There are several possible models to explain the interactions between C. trachomatis and PDGFRβ. The bacterium may bind directly to PDGFRβ. Alternatively, the interactions may be indirect. For example, EBs could bind directly to the growth factor receptor ligand (PDGF), which would in turn facilitate binding and activation of PDGFRβ. Another possible scenario is that heparan sulfate (either on the surface of C. trachomatis or on the surface of host cells) could bind to PDGF, facilitating subsequent interaction with PDGFRβ. Finally, EBs, heparan sulfate, PDGF, and PDGFRβ could form a complex, with heparan sulfate and PDGF serving as bridging molecules. Although EGFR was not involved in C. trachomatis binding to host cells under our experimental conditions, suggesting specificity for PDGFRβ we cannot rule out a possible role for other growth factor receptor interactions.
The biological properties of PDGFRβ fit well with the known characteristics of EB binding and entry. The receptors are ubiquitously expressed in cultured cells, consistent with the known ability of C. trachomatis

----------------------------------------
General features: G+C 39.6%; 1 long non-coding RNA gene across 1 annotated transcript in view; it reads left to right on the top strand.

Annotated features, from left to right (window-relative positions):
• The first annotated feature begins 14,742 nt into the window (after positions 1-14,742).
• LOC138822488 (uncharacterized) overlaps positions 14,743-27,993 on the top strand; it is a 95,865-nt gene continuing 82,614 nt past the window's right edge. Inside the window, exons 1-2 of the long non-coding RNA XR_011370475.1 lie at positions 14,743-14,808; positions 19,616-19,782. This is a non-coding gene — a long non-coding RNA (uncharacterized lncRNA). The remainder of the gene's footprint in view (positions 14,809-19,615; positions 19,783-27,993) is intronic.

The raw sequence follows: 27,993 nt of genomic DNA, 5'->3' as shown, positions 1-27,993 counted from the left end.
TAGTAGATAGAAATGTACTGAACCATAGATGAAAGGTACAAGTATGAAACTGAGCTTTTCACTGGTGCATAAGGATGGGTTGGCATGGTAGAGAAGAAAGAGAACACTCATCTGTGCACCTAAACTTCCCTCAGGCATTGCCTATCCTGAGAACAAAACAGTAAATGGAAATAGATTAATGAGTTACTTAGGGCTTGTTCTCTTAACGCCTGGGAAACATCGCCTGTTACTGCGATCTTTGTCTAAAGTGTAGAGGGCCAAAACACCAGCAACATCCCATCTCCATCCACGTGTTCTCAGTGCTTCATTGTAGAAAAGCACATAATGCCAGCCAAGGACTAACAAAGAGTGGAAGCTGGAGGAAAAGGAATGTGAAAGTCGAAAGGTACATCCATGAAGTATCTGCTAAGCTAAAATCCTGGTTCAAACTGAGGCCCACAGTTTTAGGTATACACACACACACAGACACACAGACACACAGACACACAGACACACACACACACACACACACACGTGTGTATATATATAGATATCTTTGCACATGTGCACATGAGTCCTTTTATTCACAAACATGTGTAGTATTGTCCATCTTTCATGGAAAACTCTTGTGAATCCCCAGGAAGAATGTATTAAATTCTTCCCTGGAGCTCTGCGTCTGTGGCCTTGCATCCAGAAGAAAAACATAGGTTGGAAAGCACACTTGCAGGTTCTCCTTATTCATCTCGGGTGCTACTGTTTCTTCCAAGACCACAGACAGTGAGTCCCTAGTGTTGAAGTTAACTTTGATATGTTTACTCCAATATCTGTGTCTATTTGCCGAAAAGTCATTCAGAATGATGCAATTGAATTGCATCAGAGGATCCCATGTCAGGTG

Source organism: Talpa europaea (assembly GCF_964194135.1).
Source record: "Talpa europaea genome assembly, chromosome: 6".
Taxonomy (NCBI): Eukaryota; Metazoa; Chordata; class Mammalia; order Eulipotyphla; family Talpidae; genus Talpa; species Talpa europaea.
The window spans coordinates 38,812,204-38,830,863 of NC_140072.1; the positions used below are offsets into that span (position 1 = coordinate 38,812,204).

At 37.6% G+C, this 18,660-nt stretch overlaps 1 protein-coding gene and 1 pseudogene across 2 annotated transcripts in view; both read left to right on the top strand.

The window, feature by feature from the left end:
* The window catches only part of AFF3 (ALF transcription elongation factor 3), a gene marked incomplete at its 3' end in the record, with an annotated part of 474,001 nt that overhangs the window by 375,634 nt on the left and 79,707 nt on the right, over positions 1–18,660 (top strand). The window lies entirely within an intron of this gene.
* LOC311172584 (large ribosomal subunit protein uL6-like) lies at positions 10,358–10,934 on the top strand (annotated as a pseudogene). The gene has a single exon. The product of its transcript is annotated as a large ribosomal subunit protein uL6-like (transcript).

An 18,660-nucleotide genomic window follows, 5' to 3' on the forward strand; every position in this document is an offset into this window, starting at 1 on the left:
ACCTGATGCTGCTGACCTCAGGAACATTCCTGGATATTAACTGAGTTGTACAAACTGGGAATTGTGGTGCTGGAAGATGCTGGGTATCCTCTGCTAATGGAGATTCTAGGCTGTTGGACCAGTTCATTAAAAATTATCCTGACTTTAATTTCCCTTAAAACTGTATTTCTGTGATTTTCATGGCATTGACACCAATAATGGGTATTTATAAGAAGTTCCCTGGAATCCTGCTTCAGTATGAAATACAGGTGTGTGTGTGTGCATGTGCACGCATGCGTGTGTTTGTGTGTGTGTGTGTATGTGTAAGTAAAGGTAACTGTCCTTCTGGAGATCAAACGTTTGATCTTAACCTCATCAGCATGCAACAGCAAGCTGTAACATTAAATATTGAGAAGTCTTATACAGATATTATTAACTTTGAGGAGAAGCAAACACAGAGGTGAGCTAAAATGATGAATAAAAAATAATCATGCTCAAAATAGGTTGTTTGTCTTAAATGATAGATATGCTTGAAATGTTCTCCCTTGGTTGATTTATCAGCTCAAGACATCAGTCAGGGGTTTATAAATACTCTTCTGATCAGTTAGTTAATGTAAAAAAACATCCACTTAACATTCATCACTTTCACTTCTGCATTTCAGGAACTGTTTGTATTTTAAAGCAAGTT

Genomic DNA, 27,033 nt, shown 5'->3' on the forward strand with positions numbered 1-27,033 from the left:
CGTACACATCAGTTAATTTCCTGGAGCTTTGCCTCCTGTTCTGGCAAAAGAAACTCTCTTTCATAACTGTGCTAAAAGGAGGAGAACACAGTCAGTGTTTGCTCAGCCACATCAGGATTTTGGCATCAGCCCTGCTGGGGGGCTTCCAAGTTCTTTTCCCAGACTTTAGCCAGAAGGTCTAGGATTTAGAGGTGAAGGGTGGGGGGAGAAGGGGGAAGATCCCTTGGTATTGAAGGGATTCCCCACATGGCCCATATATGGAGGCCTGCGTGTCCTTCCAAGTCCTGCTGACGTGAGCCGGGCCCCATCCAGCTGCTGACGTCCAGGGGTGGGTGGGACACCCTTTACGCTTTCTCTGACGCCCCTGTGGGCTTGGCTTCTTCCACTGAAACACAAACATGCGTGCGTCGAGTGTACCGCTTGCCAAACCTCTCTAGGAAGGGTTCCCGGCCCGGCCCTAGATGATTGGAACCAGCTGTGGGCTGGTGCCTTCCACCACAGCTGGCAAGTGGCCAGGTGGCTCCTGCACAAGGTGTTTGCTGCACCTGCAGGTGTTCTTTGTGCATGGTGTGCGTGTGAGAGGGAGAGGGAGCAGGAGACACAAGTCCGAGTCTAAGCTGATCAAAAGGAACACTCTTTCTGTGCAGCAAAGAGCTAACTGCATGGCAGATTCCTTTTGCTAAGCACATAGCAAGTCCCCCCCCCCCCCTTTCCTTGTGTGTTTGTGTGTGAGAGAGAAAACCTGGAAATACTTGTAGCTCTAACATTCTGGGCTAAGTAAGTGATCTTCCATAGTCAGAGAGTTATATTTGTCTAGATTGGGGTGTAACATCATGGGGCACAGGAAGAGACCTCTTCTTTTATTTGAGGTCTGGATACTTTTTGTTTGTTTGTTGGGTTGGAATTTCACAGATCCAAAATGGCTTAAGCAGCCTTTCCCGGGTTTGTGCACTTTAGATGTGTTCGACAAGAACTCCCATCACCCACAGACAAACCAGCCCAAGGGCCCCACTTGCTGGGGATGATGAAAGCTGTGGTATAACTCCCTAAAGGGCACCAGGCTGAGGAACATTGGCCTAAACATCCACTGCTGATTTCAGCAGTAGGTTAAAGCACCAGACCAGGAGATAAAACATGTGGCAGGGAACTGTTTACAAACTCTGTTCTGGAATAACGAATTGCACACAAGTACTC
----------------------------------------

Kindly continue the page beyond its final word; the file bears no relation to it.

to enter most cell types in vitro
. PDGFRβ is known to be highly expressed in the uterus and ovaries as well as in macrophages, tissues and cells susceptible to C. trachomatis
infections in vivo 
. PDGFRβ internalization occurs by both clathrin-dependent and clathrin-independent pathways (reviewed in 
), consistent with the reported diversity in C. trachomatis
internalization mechanisms (reviewed in 
). PDGFRβ signals to regulators of the actin cytoskeleton 
that are activated in response to C. trachomatis
infection, including Vav2 (this work), Cortactin (this work), WAVE2 (this work and 
), and Rac 
. PDGF can bind heparan sulfate proteoglycans, and this interaction can enhance PDGF-induced signaling of PDGFR